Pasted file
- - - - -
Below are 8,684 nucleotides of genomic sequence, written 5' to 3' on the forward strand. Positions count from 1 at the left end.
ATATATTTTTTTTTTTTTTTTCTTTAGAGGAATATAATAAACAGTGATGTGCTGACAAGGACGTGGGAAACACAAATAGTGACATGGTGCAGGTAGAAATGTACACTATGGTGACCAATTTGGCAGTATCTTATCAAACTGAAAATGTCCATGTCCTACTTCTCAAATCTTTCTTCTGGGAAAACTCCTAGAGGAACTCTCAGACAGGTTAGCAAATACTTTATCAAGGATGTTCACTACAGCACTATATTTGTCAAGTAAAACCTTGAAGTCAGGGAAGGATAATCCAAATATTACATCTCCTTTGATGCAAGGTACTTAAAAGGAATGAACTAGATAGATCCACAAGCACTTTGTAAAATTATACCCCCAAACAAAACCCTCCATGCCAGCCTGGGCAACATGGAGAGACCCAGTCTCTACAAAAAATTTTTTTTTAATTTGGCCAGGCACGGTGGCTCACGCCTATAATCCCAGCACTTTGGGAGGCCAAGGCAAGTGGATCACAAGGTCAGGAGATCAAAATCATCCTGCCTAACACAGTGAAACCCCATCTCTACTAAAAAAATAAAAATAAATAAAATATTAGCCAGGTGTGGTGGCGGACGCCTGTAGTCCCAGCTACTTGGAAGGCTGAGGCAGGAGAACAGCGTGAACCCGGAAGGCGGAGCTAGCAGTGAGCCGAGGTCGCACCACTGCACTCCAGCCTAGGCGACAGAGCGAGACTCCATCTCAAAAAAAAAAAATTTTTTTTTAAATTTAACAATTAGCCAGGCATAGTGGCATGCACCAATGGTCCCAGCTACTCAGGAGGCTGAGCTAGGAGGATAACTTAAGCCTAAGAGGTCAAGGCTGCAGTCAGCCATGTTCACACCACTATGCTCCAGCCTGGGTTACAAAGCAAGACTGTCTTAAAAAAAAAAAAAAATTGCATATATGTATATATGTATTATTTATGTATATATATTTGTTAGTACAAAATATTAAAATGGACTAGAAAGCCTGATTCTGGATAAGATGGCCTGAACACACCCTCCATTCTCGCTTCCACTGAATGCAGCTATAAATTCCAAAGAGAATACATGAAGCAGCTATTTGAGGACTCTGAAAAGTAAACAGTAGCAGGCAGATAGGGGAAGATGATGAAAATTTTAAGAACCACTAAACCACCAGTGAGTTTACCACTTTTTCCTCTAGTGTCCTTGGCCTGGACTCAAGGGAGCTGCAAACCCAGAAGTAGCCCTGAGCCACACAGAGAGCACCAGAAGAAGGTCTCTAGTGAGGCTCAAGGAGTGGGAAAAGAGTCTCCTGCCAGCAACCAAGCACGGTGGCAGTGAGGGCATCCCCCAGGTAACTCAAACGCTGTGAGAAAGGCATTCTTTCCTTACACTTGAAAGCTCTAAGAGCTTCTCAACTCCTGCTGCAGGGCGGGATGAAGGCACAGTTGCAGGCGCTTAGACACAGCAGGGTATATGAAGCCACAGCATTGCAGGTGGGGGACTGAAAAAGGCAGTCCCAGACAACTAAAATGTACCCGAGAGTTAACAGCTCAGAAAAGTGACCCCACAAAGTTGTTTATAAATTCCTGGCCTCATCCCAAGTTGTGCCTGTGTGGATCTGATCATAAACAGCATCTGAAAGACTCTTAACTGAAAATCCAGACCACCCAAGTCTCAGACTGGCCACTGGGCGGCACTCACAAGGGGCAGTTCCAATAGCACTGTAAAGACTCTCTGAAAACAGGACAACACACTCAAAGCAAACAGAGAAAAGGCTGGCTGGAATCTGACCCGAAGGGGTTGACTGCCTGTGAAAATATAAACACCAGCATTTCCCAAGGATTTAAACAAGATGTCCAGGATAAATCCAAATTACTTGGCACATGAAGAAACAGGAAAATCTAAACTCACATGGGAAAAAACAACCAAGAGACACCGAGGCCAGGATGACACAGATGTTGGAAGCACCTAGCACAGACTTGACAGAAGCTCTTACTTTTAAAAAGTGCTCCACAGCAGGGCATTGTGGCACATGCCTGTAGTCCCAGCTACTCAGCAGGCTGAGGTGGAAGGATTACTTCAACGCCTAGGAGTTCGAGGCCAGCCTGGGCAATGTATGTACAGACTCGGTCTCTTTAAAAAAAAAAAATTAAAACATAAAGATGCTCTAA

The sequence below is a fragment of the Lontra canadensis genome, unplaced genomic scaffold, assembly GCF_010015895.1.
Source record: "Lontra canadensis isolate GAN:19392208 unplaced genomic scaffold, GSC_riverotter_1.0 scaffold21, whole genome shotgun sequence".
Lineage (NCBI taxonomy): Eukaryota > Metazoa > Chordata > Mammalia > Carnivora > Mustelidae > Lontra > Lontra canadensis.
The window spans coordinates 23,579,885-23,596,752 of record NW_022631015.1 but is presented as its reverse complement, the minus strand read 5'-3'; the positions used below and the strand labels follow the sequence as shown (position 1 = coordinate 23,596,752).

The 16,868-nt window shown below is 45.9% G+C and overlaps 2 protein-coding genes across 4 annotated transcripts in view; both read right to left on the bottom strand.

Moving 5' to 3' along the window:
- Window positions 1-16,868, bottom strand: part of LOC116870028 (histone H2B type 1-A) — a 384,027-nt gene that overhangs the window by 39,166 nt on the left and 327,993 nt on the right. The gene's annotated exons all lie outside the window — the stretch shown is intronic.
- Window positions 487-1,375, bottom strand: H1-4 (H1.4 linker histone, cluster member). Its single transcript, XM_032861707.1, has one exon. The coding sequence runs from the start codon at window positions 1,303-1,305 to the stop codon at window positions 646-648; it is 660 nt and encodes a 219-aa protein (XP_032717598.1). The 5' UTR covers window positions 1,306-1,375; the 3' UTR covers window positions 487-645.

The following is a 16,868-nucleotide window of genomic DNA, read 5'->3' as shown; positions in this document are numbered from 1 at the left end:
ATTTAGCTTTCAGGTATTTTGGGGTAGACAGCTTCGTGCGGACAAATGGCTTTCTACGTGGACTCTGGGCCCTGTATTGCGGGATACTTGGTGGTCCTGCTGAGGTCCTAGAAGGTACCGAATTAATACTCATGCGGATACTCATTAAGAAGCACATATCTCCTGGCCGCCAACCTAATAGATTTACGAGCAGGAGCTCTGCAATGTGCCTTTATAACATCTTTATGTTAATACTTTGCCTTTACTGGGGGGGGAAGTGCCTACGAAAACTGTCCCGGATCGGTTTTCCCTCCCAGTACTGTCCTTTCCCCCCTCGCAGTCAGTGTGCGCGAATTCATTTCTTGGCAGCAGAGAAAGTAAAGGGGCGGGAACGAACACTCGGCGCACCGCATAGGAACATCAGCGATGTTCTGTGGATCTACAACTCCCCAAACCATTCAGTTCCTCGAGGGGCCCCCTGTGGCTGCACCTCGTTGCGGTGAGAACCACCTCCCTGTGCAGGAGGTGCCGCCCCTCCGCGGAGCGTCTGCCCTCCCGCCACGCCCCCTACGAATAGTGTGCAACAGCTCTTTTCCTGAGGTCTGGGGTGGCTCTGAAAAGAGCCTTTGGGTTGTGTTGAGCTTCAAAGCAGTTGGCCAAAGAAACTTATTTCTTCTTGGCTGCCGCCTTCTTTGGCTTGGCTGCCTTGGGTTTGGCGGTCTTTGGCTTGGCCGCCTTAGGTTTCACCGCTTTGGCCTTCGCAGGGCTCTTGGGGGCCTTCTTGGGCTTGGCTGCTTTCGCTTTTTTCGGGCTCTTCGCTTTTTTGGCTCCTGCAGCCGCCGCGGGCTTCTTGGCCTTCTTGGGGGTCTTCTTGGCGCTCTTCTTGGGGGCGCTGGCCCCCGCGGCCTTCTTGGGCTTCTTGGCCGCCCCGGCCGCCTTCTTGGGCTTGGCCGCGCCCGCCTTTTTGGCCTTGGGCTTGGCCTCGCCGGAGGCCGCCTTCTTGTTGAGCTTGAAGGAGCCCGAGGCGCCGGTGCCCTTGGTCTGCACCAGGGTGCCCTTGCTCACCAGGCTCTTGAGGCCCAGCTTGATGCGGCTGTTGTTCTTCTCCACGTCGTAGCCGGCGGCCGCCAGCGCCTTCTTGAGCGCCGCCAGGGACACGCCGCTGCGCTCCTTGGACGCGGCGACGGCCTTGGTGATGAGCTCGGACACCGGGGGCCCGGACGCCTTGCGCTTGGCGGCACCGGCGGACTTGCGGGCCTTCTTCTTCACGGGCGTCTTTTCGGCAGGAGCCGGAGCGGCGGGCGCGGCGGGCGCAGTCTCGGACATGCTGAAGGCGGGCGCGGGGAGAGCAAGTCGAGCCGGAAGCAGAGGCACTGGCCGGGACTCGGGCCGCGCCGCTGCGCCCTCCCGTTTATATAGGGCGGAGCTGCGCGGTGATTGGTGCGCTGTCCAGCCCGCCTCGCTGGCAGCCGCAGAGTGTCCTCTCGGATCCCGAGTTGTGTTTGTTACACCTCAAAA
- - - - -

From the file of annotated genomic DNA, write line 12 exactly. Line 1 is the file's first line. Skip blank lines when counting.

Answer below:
ATTTAGCTTTCAGGTATTTTGGGGTAGACAGCTTCGTGCGGACAAATGGCTTTCTACGTGGACTCTGGGCCCTGTATTGCGGGATACTTGGTGGTCCTGCTGAGGTCCTAGAAGGTACCGAATTAATACTCATGCGGATACTCATTAAGAAGCACATATCTCCTGGCCGCCAACCTAATAGATTTACGAGCAGGAGCTCTGCAATGTGCCTTTATAACATCTTTATGTTAATACTTTGCCTTTACTGGGGGGGGAAGTGCCTACGAAAACTGTCCCGGATCGGTTTTCCCTCCCAGTACTGTCCTTTCCCCCCTCGCAGTCAGTGTGCGCGAATTCATTTCTTGGCAGCAGAGAAAGTAAAGGGGCGGGAACGAACACTCGGCGCACCGCATAGGAACATCAGCGATGTTCTGTGGATCTACAACTCCCCAAACCATTCAGTTCCTCGAGGGGCCCCCTGTGGCTGCACCTCGTTGCGGTGAGAACCACCTCCCTGTGCAGGAGGTGCCGCCCCTCCGCGGAGCGTCTGCCCTCCCGCCACGCCCCCTACGAATAGTGTGCAACAGCTCTTTTCCTGAGGTCTGGGGTGGCTCTGAAAAGAGCCTTTGGGTTGTGTTGAGCTTCAAAGCAGTTGGCCAAAGAAACTTATTTCTTCTTGGCTGCCGCCTTCTTTGGCTTGGCTGCCTTGGGTTTGGCGGTCTTTGGCTTGGCCGCCTTAGGTTTCACCGCTTTGGCCTTCGCAGGGCTCTTGGGGGCCTTCTTGGGCTTGGCTGCTTTCGCTTTTTTCGGGCTCTTCGCTTTTTTGGCTCCTGCAGCCGCCGCGGGCTTCTTGGCCTTCTTGGGGGTCTTCTTGGCGCTCTTCTTGGGGGCGCTGGCCCCCGCGGCCTTCTTGGGCTTCTTGGCCGCCCCGGCCGCCTTCTTGGGCTTGGCCGCGCCCGCCTTTTTGGCCTTGGGCTTGGCCTCGCCGGAGGCCGCCTTCTTGTTGAGCTTGAAGGAGCCCGAGGCGCCGGTGCCCTTGGTCTGCACCAGGGTGCCCTTGCTCACCAGGCTCTTGAGGCCCAGCTTGATGCGGCTGTTGTTCTTCTCCACGTCGTAGCCGGCGGCCGCCAGCGCCTTCTTGAGCGCCGCCAGGGACACGCCGCTGCGCTCCTTGGACGCGGCGACGGCCTTGGTGATGAGCTCGGACACCGGGGGCCCGGACGCCTTGCGCTTGGCGGCACCGGCGGACTTGCGGGCCTTCTTCTTCACGGGCGTCTTTTCGGCAGGAGCCGGAGCGGCGGGCGCGGCGGGCGCAGTCTCGGACATGCTGAAGGCGGGCGCGGGGAGAGCAAGTCGAGCCGGAAGCAGAGGCACTGGCCGGGACTCGGGCCGCGCCGCTGCGCCCTCCCGTTTATATAGGGCGGAGCTGCGCGGTGATTGGTGCGCTGTCCAGCCCGCCTCGCTGGCAGCCGCAGAGTGTCCTCTCGGATCCCGAGTTGTGTTTGTTACACCTCAAAA